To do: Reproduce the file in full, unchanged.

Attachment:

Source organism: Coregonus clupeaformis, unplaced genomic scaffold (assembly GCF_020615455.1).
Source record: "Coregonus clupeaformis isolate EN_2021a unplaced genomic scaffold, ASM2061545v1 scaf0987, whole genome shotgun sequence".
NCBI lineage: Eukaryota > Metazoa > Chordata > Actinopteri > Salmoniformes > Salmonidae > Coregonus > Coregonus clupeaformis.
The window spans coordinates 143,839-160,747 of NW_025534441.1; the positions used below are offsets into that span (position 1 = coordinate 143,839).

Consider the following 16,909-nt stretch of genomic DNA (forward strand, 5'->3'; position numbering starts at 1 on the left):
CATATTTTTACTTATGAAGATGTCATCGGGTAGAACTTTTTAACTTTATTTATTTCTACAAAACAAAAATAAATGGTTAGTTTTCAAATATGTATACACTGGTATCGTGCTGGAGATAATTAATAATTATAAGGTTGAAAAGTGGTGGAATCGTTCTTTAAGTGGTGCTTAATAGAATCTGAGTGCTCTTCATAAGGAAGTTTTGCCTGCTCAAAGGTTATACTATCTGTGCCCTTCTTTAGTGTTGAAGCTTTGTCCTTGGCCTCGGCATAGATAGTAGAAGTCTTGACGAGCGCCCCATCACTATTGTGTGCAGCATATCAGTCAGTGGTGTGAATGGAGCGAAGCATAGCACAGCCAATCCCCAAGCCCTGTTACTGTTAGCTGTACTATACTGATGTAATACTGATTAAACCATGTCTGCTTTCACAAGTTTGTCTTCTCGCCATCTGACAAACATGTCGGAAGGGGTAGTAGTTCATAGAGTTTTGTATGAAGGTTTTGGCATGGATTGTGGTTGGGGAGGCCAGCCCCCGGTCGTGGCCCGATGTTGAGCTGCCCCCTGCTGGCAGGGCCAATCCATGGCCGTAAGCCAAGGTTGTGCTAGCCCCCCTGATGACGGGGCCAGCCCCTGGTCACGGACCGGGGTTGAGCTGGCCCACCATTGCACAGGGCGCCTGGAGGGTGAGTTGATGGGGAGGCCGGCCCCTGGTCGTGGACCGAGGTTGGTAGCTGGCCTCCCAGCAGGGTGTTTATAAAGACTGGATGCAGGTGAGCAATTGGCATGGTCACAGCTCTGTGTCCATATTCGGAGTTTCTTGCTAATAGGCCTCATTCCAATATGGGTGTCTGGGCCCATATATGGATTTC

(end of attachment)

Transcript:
Source organism: Coregonus clupeaformis, unplaced genomic scaffold (assembly GCF_020615455.1).
Source record: "Coregonus clupeaformis isolate EN_2021a unplaced genomic scaffold, ASM2061545v1 scaf0987, whole genome shotgun sequence".
NCBI lineage: Eukaryota > Metazoa > Chordata > Actinopteri > Salmoniformes > Salmonidae > Coregonus > Coregonus clupeaformis.
The window spans coordinates 143,839-160,747 of NW_025534441.1; the positions used below are offsets into that span (position 1 = coordinate 143,839).

Consider the following 16,909-nt stretch of genomic DNA (forward strand, 5'->3'; position numbering starts at 1 on the left):
CATATTTTTACTTATGAAGATGTCATCGGGTAGAACTTTTTAACTTTATTTATTTCTACAAAACAAAAATAAATGGTTAGTTTTCAAATATGTATACACTGGTATCGTGCTGGAGATAATTAATAATTATAAGGTTGAAAAGTGGTGGAATCGTTCTTTAAGTGGTGCTTAATAGAATCTGAGTGCTCTTCATAAGGAAGTTTTGCCTGCTCAAAGGTTATACTATCTGTGCCCTTCTTTAGTGTTGAAGCTTTGTCCTTGGCCTCGGCATAGATAGTAGAAGTCTTGACGAGCGCCCCATCACTATTGTGTGCAGCATATCAGTCAGTGGTGTGAATGGAGCGAAGCATAGCACAGCCAATCCCCAAGCCCTGTTACTGTTAGCTGTACTATACTGATGTAATACTGATTAAACCATGTCTGCTTTCACAAGTTTGTCTTCTCGCCATCTGACAAACATGTCGGAAGGGGTAGTAGTTCATAGAGTTTTGTATGAAGGTTTTGGCATGGATTGTGGTTGGGGAGGCCAGCCCCCGGTCGTGGCCCGATGTTGAGCTGCCCCCTGCTGGCAGGGCCAATCCATGGCCGTAAGCCAAGGTTGTGCTAGCCCCCCTGATGACGGGGCCAGCCCCTGGTCACGGACCGGGGTTGAGCTGGCCCACCATTGCACAGGGCGCCTGGAGGGTGAGTTGATGGGGAGGCCGGCCCCTGGTCGTGGACCGAGGTTGGTAGCTGGCCTCCCAGCAGGGTGTTTATAAAGACTGGATGCAGGTGAGCAATTGGCATGGTCACAGCTCTGTGTCCATATTCGGAGTTTCTTGCTAATAGGCCTCATTCCAATATGGGTGTCTGGGCCCATATATGGATTTC